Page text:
[04:02] So when I think of a business, and if I’m thinking just bare bones, what does a business do? What, what should we look for in a business? It’s obvious. I think you bring money in, you call that revenue, you obviously have to pay some expenses out. Those are liabilities, um, and then you, whatever’s left is your profit. So I think if you think of business in that way, you can start to realize that you can take that approach and you can expand it out to every stock in the stock market because they will post those particular and specific numbers. I think where things start to really, really get kind of diluted and things get really dangerous is when people will take a businesses that that don’t show good numbers and then they’ll weave in there. They’ve around why they think that this business is not doing bad.
[04:59] Even though the numbers show us it’s doing bad. So when I think of an example of that, I think about Tesla. If you want to see the most creative ideas about finances and financial accounting, just go on twitter and search with a Tesla thread and you’ll see people talking about all these different numbers and units and manufacturing, all this kind of stuff that that makes it. It’s like either a, you know, you’re really an expert in this business and you understand that really, really well. Or B, you’re just, it’s such a complicated business and in reality it’s not doing well and you’re just creating all these ideas to why you think it’s doing well. So I think this point where we should understand the business is very, very key. There should, there shouldn’t be 100 million things that need to go right in order for there to be a prophet.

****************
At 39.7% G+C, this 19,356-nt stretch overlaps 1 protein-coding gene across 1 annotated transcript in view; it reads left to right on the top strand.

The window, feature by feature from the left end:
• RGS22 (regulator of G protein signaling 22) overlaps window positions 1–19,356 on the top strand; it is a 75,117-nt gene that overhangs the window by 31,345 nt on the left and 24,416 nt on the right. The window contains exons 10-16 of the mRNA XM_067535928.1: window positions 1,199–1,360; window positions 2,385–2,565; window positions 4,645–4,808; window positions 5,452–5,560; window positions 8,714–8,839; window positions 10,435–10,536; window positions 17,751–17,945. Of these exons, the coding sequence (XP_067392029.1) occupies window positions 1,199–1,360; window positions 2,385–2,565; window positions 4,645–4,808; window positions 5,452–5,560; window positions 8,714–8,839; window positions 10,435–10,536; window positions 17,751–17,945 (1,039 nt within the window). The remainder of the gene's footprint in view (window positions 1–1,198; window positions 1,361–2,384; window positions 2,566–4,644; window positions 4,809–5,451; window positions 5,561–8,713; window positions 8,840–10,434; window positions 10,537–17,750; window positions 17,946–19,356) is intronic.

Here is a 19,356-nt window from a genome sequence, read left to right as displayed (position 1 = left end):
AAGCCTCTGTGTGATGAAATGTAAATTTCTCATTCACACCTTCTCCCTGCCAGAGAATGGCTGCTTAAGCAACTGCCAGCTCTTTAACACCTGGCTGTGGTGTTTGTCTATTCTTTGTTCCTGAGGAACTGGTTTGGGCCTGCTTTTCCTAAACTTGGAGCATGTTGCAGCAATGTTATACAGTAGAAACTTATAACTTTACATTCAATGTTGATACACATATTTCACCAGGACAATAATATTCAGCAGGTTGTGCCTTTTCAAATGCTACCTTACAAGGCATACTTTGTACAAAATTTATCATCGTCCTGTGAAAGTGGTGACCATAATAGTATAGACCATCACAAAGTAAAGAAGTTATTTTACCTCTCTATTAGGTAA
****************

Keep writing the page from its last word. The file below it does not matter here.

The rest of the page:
[05:57] And so I think as investors especially starting out, you can really eliminate a lot of worry, headaches, stress and potential mistakes by just looking for the businesses that are already profitable and the ones that, you know, if, if they’re simple and I see green essentially, right? I, I see more revenue than expenses will. That’s a really good sign. I think it’s something to look for.
[06:23] I agree in the simple part of it I think is, is something that sometimes gets lost and a, both Warren Buffett and Charlie Munger talk a lot about this in their letters and their speeches in their meetings about a circle of competency and staying within that realm. And that’s one of the things that I think separates them from a lot of people is that they do an outstanding job of finding companies that they can understand and feel like as they start to dive into the numbers, they understand what it is that they make, what it is that they sell and how that can work.